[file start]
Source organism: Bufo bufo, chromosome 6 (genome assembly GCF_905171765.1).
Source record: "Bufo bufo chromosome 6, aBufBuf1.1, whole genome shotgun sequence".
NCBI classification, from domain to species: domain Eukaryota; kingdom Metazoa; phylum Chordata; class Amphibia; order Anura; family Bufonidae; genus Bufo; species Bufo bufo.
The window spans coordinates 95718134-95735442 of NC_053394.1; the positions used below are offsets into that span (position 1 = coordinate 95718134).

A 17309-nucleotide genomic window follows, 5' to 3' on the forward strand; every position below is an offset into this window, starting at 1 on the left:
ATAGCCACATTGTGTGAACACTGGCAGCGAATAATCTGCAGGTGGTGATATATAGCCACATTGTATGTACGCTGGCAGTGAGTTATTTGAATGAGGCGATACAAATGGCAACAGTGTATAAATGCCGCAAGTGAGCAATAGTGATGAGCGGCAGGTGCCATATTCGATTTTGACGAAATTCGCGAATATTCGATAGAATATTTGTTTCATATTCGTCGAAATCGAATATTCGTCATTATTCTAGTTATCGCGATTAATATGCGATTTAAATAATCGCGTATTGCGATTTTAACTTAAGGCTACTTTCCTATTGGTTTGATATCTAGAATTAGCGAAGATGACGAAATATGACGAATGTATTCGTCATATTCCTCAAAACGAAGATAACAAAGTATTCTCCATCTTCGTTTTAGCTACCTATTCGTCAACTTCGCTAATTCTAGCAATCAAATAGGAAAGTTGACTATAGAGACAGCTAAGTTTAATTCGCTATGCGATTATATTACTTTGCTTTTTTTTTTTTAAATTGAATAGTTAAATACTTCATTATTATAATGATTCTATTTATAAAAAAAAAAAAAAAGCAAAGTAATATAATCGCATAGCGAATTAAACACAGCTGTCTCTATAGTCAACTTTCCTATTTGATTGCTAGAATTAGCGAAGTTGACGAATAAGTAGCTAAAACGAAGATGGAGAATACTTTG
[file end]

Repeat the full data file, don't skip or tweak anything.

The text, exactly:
Source organism: Bufo bufo, chromosome 6 (genome assembly GCF_905171765.1).
Source record: "Bufo bufo chromosome 6, aBufBuf1.1, whole genome shotgun sequence".
NCBI classification, from domain to species: domain Eukaryota; kingdom Metazoa; phylum Chordata; class Amphibia; order Anura; family Bufonidae; genus Bufo; species Bufo bufo.
The window spans coordinates 95718134-95735442 of NC_053394.1; the positions used below are offsets into that span (position 1 = coordinate 95718134).

A 17309-nucleotide genomic window follows, 5' to 3' on the forward strand; every position below is an offset into this window, starting at 1 on the left:
ATAGCCACATTGTGTGAACACTGGCAGCGAATAATCTGCAGGTGGTGATATATAGCCACATTGTATGTACGCTGGCAGTGAGTTATTTGAATGAGGCGATACAAATGGCAACAGTGTATAAATGCCGCAAGTGAGCAATAGTGATGAGCGGCAGGTGCCATATTCGATTTTGACGAAATTCGCGAATATTCGATAGAATATTTGTTTCATATTCGTCGAAATCGAATATTCGTCATTATTCTAGTTATCGCGATTAATATGCGATTTAAATAATCGCGTATTGCGATTTTAACTTAAGGCTACTTTCCTATTGGTTTGATATCTAGAATTAGCGAAGATGACGAAATATGACGAATGTATTCGTCATATTCCTCAAAACGAAGATAACAAAGTATTCTCCATCTTCGTTTTAGCTACCTATTCGTCAACTTCGCTAATTCTAGCAATCAAATAGGAAAGTTGACTATAGAGACAGCTAAGTTTAATTCGCTATGCGATTATATTACTTTGCTTTTTTTTTTTTAAATTGAATAGTTAAATACTTCATTATTATAATGATTCTATTTATAAAAAAAAAAAAAAAGCAAAGTAATATAATCGCATAGCGAATTAAACACAGCTGTCTCTATAGTCAACTTTCCTATTTGATTGCTAGAATTAGCGAAGTTGACGAATAAGTAGCTAAAACGAAGATGGAGAATACTTTG